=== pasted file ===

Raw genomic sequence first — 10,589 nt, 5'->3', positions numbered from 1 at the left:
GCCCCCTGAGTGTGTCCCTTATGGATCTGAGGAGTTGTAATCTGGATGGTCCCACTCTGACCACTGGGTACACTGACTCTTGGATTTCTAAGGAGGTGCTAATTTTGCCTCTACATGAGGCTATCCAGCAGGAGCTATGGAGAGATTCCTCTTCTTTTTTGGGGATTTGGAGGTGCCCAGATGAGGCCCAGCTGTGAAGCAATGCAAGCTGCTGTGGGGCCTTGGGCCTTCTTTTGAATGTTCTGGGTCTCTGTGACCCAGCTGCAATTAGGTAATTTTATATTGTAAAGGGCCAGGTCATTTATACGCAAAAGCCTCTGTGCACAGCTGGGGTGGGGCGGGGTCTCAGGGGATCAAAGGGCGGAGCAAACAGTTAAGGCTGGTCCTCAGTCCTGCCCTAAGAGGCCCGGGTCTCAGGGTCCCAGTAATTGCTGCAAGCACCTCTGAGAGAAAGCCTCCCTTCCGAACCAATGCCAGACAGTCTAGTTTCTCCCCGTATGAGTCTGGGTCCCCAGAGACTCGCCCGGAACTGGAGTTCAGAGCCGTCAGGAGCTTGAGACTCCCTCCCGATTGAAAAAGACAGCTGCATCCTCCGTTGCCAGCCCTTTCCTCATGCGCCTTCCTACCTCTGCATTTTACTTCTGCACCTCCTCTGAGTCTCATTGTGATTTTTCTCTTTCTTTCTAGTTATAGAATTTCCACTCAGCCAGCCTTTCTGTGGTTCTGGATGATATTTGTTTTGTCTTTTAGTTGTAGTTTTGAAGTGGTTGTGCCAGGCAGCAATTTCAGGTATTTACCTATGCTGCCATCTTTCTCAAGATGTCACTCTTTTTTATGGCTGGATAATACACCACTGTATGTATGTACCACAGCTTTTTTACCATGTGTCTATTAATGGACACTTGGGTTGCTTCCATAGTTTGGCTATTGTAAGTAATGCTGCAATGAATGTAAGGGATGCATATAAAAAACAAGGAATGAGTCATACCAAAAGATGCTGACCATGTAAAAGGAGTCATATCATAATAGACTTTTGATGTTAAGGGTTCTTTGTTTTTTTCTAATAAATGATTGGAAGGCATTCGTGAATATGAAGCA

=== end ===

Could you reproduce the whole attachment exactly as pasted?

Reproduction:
Raw genomic sequence first — 10,589 nt, 5'->3', positions numbered from 1 at the left:
GCCCCCTGAGTGTGTCCCTTATGGATCTGAGGAGTTGTAATCTGGATGGTCCCACTCTGACCACTGGGTACACTGACTCTTGGATTTCTAAGGAGGTGCTAATTTTGCCTCTACATGAGGCTATCCAGCAGGAGCTATGGAGAGATTCCTCTTCTTTTTTGGGGATTTGGAGGTGCCCAGATGAGGCCCAGCTGTGAAGCAATGCAAGCTGCTGTGGGGCCTTGGGCCTTCTTTTGAATGTTCTGGGTCTCTGTGACCCAGCTGCAATTAGGTAATTTTATATTGTAAAGGGCCAGGTCATTTATACGCAAAAGCCTCTGTGCACAGCTGGGGTGGGGCGGGGTCTCAGGGGATCAAAGGGCGGAGCAAACAGTTAAGGCTGGTCCTCAGTCCTGCCCTAAGAGGCCCGGGTCTCAGGGTCCCAGTAATTGCTGCAAGCACCTCTGAGAGAAAGCCTCCCTTCCGAACCAATGCCAGACAGTCTAGTTTCTCCCCGTATGAGTCTGGGTCCCCAGAGACTCGCCCGGAACTGGAGTTCAGAGCCGTCAGGAGCTTGAGACTCCCTCCCGATTGAAAAAGACAGCTGCATCCTCCGTTGCCAGCCCTTTCCTCATGCGCCTTCCTACCTCTGCATTTTACTTCTGCACCTCCTCTGAGTCTCATTGTGATTTTTCTCTTTCTTTCTAGTTATAGAATTTCCACTCAGCCAGCCTTTCTGTGGTTCTGGATGATATTTGTTTTGTCTTTTAGTTGTAGTTTTGAAGTGGTTGTGCCAGGCAGCAATTTCAGGTATTTACCTATGCTGCCATCTTTCTCAAGATGTCACTCTTTTTTATGGCTGGATAATACACCACTGTATGTATGTACCACAGCTTTTTTACCATGTGTCTATTAATGGACACTTGGGTTGCTTCCATAGTTTGGCTATTGTAAGTAATGCTGCAATGAATGTAAGGGATGCATATAAAAAACAAGGAATGAGTCATACCAAAAGATGCTGACCATGTAAAAGGAGTCATATCATAATAGACTTTTGATGTTAAGGGTTCTTTGTTTTTTTCTAATAAATGATTGGAAGGCATTCGTGAATATGAAGCA